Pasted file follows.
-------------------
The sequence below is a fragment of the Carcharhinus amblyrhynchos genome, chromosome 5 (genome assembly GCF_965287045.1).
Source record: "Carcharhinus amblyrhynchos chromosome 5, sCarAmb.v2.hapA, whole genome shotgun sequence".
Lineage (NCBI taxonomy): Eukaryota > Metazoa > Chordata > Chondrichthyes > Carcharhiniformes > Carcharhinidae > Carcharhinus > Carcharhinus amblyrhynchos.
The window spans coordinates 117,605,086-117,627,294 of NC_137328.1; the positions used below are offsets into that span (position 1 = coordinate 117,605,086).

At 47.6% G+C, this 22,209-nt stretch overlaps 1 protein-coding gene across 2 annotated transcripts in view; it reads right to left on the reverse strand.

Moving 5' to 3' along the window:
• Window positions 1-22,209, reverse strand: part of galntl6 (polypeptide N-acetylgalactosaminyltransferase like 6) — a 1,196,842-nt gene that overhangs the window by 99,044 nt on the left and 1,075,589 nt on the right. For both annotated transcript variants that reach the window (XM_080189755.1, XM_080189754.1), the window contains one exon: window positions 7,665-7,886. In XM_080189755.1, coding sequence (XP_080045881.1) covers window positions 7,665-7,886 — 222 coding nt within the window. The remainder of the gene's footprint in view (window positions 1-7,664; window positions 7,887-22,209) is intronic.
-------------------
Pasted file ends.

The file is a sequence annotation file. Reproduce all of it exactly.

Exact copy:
The sequence below is a fragment of the Carcharhinus amblyrhynchos genome, chromosome 5 (genome assembly GCF_965287045.1).
Source record: "Carcharhinus amblyrhynchos chromosome 5, sCarAmb.v2.hapA, whole genome shotgun sequence".
Lineage (NCBI taxonomy): Eukaryota > Metazoa > Chordata > Chondrichthyes > Carcharhiniformes > Carcharhinidae > Carcharhinus > Carcharhinus amblyrhynchos.
The window spans coordinates 117,605,086-117,627,294 of NC_137328.1; the positions used below are offsets into that span (position 1 = coordinate 117,605,086).

At 47.6% G+C, this 22,209-nt stretch overlaps 1 protein-coding gene across 2 annotated transcripts in view; it reads right to left on the reverse strand.

Moving 5' to 3' along the window:
• Window positions 1-22,209, reverse strand: part of galntl6 (polypeptide N-acetylgalactosaminyltransferase like 6) — a 1,196,842-nt gene that overhangs the window by 99,044 nt on the left and 1,075,589 nt on the right. For both annotated transcript variants that reach the window (XM_080189755.1, XM_080189754.1), the window contains one exon: window positions 7,665-7,886. In XM_080189755.1, coding sequence (XP_080045881.1) covers window positions 7,665-7,886 — 222 coding nt within the window. The remainder of the gene's footprint in view (window positions 1-7,664; window positions 7,887-22,209) is intronic.